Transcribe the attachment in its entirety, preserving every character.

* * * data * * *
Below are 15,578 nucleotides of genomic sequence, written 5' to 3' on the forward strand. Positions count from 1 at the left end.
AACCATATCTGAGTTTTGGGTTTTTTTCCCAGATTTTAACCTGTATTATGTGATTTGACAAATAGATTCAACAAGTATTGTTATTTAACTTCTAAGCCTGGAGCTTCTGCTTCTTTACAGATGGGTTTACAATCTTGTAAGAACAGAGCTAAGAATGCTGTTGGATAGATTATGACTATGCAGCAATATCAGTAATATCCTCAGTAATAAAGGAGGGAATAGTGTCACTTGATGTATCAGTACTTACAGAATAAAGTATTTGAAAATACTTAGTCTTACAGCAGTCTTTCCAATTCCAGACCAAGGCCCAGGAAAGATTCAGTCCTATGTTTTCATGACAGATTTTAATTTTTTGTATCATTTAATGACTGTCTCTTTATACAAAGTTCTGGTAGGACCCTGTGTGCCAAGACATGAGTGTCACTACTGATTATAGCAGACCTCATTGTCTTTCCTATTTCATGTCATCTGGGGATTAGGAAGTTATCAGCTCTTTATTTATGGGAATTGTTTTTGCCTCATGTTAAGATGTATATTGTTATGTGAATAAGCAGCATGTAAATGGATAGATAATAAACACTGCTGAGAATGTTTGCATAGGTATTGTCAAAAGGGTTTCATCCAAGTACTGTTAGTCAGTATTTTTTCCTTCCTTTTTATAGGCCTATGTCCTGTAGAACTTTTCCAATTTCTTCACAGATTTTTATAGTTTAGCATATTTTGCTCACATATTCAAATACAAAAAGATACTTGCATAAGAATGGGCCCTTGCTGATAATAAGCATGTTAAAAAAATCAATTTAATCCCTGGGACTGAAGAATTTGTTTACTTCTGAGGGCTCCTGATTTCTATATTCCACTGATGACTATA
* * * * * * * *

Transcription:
Below are 15,578 nucleotides of genomic sequence, written 5' to 3' on the forward strand. Positions count from 1 at the left end.
AACCATATCTGAGTTTTGGGTTTTTTTCCCAGATTTTAACCTGTATTATGTGATTTGACAAATAGATTCAACAAGTATTGTTATTTAACTTCTAAGCCTGGAGCTTCTGCTTCTTTACAGATGGGTTTACAATCTTGTAAGAACAGAGCTAAGAATGCTGTTGGATAGATTATGACTATGCAGCAATATCAGTAATATCCTCAGTAATAAAGGAGGGAATAGTGTCACTTGATGTATCAGTACTTACAGAATAAAGTATTTGAAAATACTTAGTCTTACAGCAGTCTTTCCAATTCCAGACCAAGGCCCAGGAAAGATTCAGTCCTATGTTTTCATGACAGATTTTAATTTTTTGTATCATTTAATGACTGTCTCTTTATACAAAGTTCTGGTAGGACCCTGTGTGCCAAGACATGAGTGTCACTACTGATTATAGCAGACCTCATTGTCTTTCCTATTTCATGTCATCTGGGGATTAGGAAGTTATCAGCTCTTTATTTATGGGAATTGTTTTTGCCTCATGTTAAGATGTATATTGTTATGTGAATAAGCAGCATGTAAATGGATAGATAATAAACACTGCTGAGAATGTTTGCATAGGTATTGTCAAAAGGGTTTCATCCAAGTACTGTTAGTCAGTATTTTTTCCTTCCTTTTTATAGGCCTATGTCCTGTAGAACTTTTCCAATTTCTTCACAGATTTTTATAGTTTAGCATATTTTGCTCACATATTCAAATACAAAAAGATACTTGCATAAGAATGGGCCCTTGCTGATAATAAGCATGTTAAAAAAATCAATTTAATCCCTGGGACTGAAGAATTTGTTTACTTCTGAGGGCTCCTGATTTCTATATTCCACTGATGACTATA